Europeans are fed up with the elites and get to the streets

Spain’s parliament has passed a €15bn (£12.7bn) austerity package by just one vote, leaving the Socialist government nakedly exposed to popular fury.

Telegraph

Its glaring lack of political solidarity is the latest sign of rising resistance to deflation policies across the eurozone.

Prime minister Jose Luis Zapatero had to rely on the abstention of Catalan nationalists to push through public sector wage cuts of 5 percent this year and a freeze in 2011.

The 1930s-style pay squeeze was effectively imposed upon Spain by Brussels as a quid pro quo for the EU’s €750bn “shield” for euro zone debtors. It is a bitter climb-down for a workers party that vowed to resist salary cuts. Public sector unions have called a strike on June 8 to protest an act of “ultimate aggression” against the people.

The conservatives voted against the measures, prompting a fiery rebuke from finance minister Elena Salgado. “Unpatriotic, irresponsible, and hardly very European: one day they will pay for this,” she said.

The measures include cancellation of the €2,500 “baby cheque” and lower pension benefits. Mr Zapatero hopes to cut the deficit by an extra 1.6pc over GDP over two years, though unemployment is already 20 percent. The deficit will fall from 11.2pc in 2009 to 6pc this year.

Raj Badiani from IHS Global Insight said cuts may not be enough. The government is relying on growth projections that are “far too optimistic” to do the heavy lifting of the deficit reduction.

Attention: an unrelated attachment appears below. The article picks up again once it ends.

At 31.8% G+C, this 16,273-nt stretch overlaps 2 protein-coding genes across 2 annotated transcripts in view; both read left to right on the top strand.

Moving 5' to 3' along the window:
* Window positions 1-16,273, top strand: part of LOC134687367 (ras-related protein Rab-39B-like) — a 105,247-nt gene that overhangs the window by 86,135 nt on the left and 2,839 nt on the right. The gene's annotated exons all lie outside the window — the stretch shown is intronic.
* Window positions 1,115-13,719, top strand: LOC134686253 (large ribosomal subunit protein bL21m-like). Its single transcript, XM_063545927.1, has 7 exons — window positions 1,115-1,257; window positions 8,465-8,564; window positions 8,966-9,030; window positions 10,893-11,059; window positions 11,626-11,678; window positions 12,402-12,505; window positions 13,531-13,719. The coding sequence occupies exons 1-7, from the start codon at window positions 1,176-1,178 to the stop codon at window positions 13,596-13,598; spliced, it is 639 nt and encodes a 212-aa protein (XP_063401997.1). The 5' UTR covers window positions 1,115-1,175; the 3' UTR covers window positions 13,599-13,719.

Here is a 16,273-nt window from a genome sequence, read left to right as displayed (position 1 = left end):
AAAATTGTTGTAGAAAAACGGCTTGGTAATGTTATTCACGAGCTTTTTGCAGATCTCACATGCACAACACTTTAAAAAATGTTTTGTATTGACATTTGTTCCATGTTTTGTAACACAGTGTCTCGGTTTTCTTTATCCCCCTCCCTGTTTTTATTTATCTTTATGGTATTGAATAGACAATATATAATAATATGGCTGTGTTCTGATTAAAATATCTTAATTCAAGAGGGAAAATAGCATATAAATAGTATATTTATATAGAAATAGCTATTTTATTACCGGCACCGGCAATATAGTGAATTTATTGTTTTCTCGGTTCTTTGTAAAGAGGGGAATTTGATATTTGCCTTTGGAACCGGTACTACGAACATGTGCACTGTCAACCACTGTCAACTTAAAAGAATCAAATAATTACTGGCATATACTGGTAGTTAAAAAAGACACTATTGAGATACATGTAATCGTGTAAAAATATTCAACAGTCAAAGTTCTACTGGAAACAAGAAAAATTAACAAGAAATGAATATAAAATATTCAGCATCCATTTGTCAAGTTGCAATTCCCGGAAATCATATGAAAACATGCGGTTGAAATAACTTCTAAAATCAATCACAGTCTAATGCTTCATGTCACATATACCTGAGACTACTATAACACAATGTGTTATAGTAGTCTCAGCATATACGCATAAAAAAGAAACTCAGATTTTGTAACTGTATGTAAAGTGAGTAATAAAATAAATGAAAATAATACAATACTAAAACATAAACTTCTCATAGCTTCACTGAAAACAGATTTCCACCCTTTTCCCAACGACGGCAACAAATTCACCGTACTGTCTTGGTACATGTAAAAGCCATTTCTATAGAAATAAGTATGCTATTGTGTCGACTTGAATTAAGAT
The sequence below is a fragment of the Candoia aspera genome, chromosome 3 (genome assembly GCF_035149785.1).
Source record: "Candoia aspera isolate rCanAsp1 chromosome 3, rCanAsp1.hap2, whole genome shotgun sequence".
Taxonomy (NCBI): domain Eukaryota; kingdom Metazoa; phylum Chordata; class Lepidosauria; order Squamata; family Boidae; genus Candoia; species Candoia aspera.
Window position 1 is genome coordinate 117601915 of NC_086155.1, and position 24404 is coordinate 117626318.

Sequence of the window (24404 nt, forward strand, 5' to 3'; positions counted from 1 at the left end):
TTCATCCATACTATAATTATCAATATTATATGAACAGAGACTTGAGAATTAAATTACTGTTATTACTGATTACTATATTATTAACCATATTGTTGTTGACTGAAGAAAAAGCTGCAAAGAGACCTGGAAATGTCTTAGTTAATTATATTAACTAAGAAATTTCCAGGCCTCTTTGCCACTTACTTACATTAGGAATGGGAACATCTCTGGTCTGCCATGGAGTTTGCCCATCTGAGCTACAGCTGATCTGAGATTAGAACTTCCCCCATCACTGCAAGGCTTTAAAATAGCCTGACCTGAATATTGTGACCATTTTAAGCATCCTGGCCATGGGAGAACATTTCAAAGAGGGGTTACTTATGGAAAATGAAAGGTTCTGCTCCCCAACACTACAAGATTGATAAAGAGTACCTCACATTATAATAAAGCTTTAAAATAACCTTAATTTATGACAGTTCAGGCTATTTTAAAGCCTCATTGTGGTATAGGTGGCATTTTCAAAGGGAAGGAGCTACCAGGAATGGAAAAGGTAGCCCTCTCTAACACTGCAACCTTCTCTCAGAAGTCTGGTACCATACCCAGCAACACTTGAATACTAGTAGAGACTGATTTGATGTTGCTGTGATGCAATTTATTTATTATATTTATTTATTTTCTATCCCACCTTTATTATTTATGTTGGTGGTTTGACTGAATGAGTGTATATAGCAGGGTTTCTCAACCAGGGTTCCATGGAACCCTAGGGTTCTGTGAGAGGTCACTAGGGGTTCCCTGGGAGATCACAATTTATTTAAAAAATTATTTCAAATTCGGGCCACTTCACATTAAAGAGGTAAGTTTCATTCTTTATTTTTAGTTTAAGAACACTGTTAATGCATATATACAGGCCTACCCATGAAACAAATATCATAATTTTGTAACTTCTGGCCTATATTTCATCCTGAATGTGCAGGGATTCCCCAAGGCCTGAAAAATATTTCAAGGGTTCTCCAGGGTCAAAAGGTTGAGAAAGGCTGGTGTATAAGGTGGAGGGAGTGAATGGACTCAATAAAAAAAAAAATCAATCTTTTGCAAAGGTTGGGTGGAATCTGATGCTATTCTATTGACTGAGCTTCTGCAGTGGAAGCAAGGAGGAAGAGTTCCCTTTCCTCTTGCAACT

In Italy, the main CGIL trade union is launching two sets of strike in June to protest “unjust and unsustainable” cuts announced on Tuesday night, claiming that axe falls squarely on ordinary workers. “Those who earn over €500,000 won’t have to put up a single cent,” it said.

Premier Silvio Berlusconi said the sovereign bond scare sweeping the euro zone had forced Italy to build up a security buffer. “This crisis has been provoked by speculation and is like no other. These sacrifices are necessary to save the euro,” he said.

The €24bn austerity package (1.6pc of GDP) over two years aims to cut the bloated bureaucracy, chiefly by reducing grants to regional governments.

“Italy’s spending is out of control: this irresponsible system worked as long as we could devalue the currency,” said Mr Berlusconi. “

David Cameron: No More Power to Brussels

Times Online

David Cameron gave a blunt warning to Angela Merkel today that he would veto any attempt to reopen the Lisbon treaty to give the EU more power over national budgets.

Standing alongside the German Chancellor, Mr Cameron insisted that he wanted to see a strong single European currency but pledged to block moves to prop it up that involved a transfer of power from Westminster to Brussels.

The Prime Minister held robust and cordial talks with Mrs Merkel in Berlin where they also disagreed over hedge-fund regulation and Mr Cameron refused to reconsider his decision to pull the Conservatives out of the main centre-Right group in Europe.

The two leaders put on a relaxed show for the cameras, with Mrs Merkel’s mood buoyed by securing a “yes” vote in the German Parliament for the eurozone’s 750 billion euro bailout fund, to which Berlin will contribute up to €147 billion in loan guarantees.

But the convivial atmosphere could not mask their differences, with Germany leading calls at a finance ministers’ meeting in Brussels today for EU treaty changes to help restore confidence in the euro by introducing new sanctions and powers of co-ordination.